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This is the year that we learned that being prepared is really important

by Mary Wade Burnside

As wildfires rage on  the West Coast and Hurricane Laura finishes making her way off the East Coast, it’s no wonder that September is National Preparedness Month.

Although hurricane season begins in the spring, the big ones seem to hit in August and September. Plus a summer of high heat contributes to unprecedented wildfires, especially in California, which this year have been some of the largest ever recorded.

And, of course, we are about to hit the six-month mark on COVID-19’s official arrival in West Virginia.

So it’s no coincidence that the top three topics on the website, created by the U.S. Department of Homeland Security, are COVID-19, hurricanes and wildfires.

I’ve been writing about National Preparedness Month for four years now. In 2017, Hurricane Harvey was hitting Houston. The twin threats of Hurricanes Laura and Marco on the Gulf Coast had observers hearkening back to Rita and Katrina, other landmark storms that had calamitous effects on American cities and communities.

I’ve also mentioned the need to create emergency kits to keep in the home for when a situation strikes — even just a power outage — wondering if the advice would be met with eye rolls and ho-hums.

Not anymore.

After 2020, people are very aware that being prepared is a good idea, especially if those emergency kits contain extra toilet paper.

Of course, West Virginia doesn’t get direct hits from hurricanes, but storm aftermaths have caused devastating floods that have sometimes trapped people in their homes and wreaked other havoc. That’s why it’s a good idea to watch the progress of big storms and know whether evacuating your home is necessary. And remember, if you see standing water in the road as you drive, “Turn around. Don’t drown.”

Wildfires also don’t happen here on the scale that they do in other locations, but I remember one year when Charleston was engulfed in smoke from nearby flames. And we do get red flag warnings when the potential for fire reaches a certain level. Here are some tips on what to do if you find yourself in an area with a wildfire, according to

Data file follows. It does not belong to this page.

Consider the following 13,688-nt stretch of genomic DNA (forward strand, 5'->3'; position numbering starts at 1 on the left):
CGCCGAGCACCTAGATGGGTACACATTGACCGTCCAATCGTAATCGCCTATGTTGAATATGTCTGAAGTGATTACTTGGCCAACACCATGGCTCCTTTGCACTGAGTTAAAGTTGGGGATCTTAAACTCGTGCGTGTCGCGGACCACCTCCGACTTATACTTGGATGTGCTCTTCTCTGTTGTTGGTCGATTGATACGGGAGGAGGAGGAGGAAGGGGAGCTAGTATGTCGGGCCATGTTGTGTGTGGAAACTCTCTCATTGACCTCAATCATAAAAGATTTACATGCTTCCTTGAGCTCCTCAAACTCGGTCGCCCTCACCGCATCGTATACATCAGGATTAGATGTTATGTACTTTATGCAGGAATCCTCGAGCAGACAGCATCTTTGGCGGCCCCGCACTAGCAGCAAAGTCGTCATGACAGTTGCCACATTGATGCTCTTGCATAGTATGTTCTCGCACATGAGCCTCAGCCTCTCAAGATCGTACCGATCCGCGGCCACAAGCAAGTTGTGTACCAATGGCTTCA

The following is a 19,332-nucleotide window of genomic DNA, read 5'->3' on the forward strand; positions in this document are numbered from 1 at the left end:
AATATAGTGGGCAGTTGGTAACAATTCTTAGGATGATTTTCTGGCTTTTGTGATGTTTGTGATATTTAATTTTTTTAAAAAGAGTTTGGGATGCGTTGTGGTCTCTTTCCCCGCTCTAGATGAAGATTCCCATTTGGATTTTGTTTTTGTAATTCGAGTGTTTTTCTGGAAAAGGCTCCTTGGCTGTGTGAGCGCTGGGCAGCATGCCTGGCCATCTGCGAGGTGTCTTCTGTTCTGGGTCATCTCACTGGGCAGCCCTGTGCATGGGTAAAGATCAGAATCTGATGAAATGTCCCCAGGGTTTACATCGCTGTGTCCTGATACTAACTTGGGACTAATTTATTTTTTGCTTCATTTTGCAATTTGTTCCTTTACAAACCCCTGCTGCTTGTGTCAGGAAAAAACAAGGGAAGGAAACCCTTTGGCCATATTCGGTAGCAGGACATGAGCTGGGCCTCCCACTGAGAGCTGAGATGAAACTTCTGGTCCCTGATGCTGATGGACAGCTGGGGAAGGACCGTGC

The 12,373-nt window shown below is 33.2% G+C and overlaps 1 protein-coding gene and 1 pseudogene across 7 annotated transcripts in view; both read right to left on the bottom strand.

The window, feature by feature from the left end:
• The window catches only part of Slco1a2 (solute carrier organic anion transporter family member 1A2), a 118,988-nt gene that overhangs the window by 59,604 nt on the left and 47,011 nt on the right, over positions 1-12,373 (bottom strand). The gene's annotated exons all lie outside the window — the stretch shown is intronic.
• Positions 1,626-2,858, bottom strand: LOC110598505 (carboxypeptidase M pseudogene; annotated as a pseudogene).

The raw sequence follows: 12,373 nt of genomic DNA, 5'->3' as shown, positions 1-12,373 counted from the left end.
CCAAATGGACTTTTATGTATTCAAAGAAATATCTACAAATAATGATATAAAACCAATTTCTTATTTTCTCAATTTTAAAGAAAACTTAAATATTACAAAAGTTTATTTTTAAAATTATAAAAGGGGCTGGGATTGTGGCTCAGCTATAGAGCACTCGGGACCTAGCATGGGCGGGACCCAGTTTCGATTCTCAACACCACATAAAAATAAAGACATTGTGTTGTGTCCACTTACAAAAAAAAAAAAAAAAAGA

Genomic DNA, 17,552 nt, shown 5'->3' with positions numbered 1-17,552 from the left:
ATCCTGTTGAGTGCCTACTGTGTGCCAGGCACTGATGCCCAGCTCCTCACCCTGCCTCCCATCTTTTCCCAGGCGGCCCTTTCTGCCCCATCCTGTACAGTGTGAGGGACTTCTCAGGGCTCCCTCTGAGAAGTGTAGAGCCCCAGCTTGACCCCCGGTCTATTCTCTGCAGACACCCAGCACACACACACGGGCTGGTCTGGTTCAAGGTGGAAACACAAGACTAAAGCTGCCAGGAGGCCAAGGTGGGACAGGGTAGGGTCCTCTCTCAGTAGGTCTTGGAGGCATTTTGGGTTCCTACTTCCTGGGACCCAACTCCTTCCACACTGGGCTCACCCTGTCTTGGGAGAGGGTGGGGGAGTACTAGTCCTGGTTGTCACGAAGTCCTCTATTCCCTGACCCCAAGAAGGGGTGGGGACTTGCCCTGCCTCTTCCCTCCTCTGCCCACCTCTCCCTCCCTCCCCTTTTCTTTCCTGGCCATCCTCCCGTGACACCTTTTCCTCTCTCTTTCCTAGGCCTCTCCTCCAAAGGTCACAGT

• Leave if told to do so.
  • If trapped, call 9-1-1.
  • Listen for emergency information and alerts.
  • Use N95 masks to keep particles out of the air you breathe.

As for COVID-19, we’ve been covering that topic in earnest since early March. Monongalia County Health Department has encouraged everyone to wear masks when appropriate and use social distancing. We’ve responded to questions and complaints as businesses work to follow new guidelines. We’ve distributed personal protective equipment (PPE) to health care providers and first responders throughout the county. We’ve coordinated community testing events. And we’ve done our best to keep everyone informed through social media, our website and with the help of the press.

Jamie Moore, MCHD’s Threat Preparedness program manager, has this advice for staying safe during the pandemic.

“It’s more than just one action: wearing a mask, washing your hands, monitoring your health and making good social distancing decisions must all work together to maximize your individual efforts as well as our community protection effort.”

Of course, National Preparedness Month is about more than just wildfires, hurricanes and COVID-19. Those happen to be the pressing issues right now. is a font of information on how to be prepared for a variety of circumstances. specifically provides tips on how to build an emergency kit that can help you weather different situations.

MCHD’s Facebook, Twitter and Instagram accounts are updated daily and our website,, also provides a lot of local COVID-19 information under the “Preparedness” tab.

“Stay informed and think ahead to be prepared for whatever disaster may come your way,” Moore added. “If you have unique needs associated with your health, family or even pets, you are the best person to build your plan.”

As we’ve all figured out by now, “2020 is a very challenging year for personal preparedness, with COVID-19 as a constant threat,” Moore noted. “It is very important to stay alert to other disasters that can impact our lives and be prepared for them as well.”

To contact Mary Wade Burnside,  call 304-598-5152 or email